Jury tells pork giant to pay $473.5M in nuisance lawsuit


    FILE - In this July 21, 2017 file photo, a hog waste pond is seen at a farm that has hogs owned by Smithfield Foods in Farmville, N.C. A federal jury decided Friday, Aug. 3, 2018, that the world's largest pork producer should pay $473.5 million to neighbors of three North Carolina industrial-scale hog farms for unreasonable nuisances they suffered from odors, flies and rumbling trucks. The jury found that Smithfield Foods owes compensation to 16 neighbors who complained in their lawsuit that the company failed to stop “the obnoxious, recurrent odors and other causes of nuisance” resulting from closely packed hogs, which “generate many times more sewage than entire towns.” (AP Photo/Gerry Broome, File)

    A federal jury says the world's largest pork producer should pay $473.5 million to neighbors of three North Carolina industrial-scale hog farms for unreasonable nuisances they suffered from odors, flies and rumbling trucks.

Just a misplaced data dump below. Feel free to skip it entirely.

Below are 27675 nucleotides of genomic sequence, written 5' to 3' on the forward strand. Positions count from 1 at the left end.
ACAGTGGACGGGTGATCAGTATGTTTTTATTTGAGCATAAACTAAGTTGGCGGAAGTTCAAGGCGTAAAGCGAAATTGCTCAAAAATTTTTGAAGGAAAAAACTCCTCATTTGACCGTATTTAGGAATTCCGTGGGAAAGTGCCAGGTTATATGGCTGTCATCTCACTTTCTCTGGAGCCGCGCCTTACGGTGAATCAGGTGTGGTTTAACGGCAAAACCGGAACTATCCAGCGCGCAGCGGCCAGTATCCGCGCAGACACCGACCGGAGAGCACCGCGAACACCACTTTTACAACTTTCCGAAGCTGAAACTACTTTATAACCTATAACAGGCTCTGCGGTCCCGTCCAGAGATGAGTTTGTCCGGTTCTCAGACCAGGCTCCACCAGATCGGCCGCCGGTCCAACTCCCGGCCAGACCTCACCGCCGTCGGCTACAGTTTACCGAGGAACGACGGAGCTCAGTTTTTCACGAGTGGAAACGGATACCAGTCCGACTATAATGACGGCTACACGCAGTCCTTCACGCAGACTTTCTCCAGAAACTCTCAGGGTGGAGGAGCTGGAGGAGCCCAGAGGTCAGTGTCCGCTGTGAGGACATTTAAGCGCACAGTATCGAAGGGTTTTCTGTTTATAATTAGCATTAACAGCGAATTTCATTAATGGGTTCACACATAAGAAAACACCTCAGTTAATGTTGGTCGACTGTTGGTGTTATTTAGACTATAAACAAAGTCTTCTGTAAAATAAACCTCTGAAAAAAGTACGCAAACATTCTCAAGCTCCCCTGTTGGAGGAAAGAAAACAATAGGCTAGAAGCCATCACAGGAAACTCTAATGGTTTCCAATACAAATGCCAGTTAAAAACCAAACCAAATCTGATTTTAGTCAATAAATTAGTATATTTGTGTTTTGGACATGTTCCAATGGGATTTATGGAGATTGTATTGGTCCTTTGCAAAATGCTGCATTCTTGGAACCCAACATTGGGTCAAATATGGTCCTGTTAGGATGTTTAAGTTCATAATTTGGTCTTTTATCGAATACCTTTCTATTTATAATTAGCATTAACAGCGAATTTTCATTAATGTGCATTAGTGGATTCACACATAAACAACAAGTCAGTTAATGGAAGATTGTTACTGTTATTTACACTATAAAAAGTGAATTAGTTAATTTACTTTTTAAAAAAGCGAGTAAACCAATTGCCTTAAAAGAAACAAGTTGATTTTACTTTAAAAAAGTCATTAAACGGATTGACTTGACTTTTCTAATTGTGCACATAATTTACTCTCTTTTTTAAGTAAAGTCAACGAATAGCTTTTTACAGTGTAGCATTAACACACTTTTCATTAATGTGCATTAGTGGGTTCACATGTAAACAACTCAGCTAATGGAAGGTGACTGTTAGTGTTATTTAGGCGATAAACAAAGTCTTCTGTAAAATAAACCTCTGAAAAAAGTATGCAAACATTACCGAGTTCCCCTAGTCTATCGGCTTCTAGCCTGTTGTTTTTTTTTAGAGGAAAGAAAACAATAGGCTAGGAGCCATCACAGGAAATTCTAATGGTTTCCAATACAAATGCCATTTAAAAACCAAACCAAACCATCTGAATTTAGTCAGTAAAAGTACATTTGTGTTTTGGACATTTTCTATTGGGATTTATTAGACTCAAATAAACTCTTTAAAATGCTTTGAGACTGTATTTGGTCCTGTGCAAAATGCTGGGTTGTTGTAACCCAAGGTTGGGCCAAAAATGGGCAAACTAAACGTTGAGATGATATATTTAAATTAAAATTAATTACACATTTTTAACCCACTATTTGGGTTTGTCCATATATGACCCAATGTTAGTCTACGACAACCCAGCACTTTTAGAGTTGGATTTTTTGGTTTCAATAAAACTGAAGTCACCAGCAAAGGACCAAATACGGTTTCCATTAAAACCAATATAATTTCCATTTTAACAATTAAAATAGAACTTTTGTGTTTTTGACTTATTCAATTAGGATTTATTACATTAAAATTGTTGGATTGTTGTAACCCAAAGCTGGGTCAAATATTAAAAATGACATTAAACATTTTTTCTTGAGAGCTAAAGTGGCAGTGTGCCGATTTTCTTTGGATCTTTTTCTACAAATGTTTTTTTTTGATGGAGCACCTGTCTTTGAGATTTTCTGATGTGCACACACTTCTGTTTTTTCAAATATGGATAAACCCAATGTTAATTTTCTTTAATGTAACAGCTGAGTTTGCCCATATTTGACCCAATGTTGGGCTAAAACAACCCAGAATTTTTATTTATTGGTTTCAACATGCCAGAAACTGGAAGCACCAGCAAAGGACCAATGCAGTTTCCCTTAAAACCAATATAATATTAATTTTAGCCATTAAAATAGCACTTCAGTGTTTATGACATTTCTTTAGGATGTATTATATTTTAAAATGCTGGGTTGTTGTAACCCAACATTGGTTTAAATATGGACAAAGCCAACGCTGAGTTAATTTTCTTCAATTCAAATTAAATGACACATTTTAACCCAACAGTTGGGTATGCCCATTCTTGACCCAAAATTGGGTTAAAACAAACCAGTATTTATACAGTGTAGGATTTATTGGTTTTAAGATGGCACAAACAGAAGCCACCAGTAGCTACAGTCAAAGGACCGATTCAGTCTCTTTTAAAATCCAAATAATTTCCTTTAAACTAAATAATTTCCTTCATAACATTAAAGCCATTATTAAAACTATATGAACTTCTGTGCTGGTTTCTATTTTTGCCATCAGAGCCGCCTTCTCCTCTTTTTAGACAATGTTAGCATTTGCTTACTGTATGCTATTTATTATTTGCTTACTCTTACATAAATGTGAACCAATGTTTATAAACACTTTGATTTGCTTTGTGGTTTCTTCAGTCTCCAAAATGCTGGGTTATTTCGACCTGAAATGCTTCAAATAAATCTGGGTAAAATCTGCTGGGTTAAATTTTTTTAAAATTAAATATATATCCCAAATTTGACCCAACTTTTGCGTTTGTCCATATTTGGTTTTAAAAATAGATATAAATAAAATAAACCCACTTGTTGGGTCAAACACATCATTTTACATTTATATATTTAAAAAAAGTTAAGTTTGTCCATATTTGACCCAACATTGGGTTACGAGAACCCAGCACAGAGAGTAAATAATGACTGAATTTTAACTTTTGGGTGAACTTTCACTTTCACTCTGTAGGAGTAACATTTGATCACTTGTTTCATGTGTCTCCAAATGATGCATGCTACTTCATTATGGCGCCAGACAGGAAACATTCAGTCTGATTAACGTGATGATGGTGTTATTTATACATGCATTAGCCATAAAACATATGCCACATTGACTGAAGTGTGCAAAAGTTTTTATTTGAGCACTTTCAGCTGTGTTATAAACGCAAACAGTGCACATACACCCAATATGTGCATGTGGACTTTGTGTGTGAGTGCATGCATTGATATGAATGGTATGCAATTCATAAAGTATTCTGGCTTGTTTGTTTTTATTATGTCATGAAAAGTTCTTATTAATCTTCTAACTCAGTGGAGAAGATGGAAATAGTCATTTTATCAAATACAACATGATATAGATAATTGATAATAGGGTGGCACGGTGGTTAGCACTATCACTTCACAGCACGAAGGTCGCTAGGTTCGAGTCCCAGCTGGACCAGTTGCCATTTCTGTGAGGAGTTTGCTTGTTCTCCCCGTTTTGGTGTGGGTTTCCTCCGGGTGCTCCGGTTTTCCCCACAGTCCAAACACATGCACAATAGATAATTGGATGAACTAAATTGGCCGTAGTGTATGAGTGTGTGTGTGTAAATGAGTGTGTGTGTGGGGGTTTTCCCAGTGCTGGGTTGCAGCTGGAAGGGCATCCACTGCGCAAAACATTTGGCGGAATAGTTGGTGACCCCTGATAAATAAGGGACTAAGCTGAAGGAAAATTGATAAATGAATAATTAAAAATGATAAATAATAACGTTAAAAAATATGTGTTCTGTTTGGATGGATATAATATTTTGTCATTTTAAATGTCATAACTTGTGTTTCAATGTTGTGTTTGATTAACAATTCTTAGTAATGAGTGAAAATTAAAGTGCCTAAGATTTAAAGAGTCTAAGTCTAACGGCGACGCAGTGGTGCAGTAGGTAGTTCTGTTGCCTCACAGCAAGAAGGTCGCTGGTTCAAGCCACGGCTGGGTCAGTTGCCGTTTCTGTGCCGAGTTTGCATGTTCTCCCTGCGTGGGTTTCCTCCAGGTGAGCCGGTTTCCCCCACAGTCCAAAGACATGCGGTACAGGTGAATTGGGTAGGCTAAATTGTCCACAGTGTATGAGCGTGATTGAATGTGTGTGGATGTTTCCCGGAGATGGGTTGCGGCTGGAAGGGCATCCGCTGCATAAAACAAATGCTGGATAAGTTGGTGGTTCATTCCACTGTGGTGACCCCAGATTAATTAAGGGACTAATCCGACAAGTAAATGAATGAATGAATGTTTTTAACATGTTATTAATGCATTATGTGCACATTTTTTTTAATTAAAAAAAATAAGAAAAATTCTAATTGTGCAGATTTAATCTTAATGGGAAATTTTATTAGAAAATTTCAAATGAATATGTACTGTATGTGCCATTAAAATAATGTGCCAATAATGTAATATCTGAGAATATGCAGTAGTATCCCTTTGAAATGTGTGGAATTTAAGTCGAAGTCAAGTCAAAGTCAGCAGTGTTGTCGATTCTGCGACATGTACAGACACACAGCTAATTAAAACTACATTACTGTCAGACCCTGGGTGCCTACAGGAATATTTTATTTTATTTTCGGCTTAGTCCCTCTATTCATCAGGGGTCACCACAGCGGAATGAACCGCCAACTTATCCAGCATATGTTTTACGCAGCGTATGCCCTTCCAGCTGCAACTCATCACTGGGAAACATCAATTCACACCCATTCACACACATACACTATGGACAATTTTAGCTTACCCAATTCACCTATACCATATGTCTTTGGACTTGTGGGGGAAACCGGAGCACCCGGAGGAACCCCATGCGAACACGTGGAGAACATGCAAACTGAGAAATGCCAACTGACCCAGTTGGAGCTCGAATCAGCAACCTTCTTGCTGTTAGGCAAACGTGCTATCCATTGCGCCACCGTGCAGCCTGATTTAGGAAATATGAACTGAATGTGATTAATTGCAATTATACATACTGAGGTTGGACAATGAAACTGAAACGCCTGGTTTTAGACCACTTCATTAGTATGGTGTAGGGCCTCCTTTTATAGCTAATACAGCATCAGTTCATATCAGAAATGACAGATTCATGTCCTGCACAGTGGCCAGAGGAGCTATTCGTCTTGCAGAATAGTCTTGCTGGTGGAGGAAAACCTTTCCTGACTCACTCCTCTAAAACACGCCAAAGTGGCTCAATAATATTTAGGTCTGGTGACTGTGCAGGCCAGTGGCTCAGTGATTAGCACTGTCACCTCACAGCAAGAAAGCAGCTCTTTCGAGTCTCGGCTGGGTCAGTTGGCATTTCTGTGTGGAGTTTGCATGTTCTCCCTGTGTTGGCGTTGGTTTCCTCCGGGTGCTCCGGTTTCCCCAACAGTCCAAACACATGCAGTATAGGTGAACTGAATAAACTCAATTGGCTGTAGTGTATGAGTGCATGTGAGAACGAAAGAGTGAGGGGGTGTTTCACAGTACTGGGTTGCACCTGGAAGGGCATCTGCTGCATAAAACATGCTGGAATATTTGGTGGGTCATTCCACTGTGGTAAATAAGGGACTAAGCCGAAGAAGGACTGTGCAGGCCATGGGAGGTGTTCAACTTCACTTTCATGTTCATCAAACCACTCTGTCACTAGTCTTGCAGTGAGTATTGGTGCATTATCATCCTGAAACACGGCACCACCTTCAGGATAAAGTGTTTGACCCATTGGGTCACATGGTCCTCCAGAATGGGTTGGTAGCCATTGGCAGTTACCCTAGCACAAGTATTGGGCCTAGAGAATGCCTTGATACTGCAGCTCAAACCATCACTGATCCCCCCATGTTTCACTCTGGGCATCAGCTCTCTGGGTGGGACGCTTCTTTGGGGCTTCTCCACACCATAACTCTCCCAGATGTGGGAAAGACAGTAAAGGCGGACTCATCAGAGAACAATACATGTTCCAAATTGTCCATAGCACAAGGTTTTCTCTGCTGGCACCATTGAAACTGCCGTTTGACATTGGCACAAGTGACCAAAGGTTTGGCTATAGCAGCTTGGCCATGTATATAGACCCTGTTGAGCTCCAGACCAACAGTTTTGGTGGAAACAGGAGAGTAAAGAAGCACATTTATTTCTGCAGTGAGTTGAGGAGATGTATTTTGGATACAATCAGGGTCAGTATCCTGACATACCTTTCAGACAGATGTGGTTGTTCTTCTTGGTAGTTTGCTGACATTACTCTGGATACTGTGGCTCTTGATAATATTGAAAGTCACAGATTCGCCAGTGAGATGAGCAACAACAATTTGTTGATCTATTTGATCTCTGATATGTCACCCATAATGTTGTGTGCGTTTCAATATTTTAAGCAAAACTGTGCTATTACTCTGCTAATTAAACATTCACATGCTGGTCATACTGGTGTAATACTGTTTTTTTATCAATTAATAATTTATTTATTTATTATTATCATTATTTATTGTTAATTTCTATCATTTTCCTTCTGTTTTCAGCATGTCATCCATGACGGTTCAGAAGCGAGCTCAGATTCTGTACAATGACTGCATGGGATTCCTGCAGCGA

The jury decided Friday that Smithfield Foods owes 16 neighbors in the case stemming from nearby hog operations that raised its animals.

    The case comes after two previous, related lawsuits rocked agribusiness in the country's No. 2 pork-producing state. Juries in those two cases awarded damages of about $75 million intended to punish Smithfield, though those were required to be cut under a state law that limits punitive damages.

    North Carolina legislators reacted by adopting new barriers against nuisance lawsuits that all but eliminate the right of neighbors to sue Smithfield Foods or any other agribusiness.

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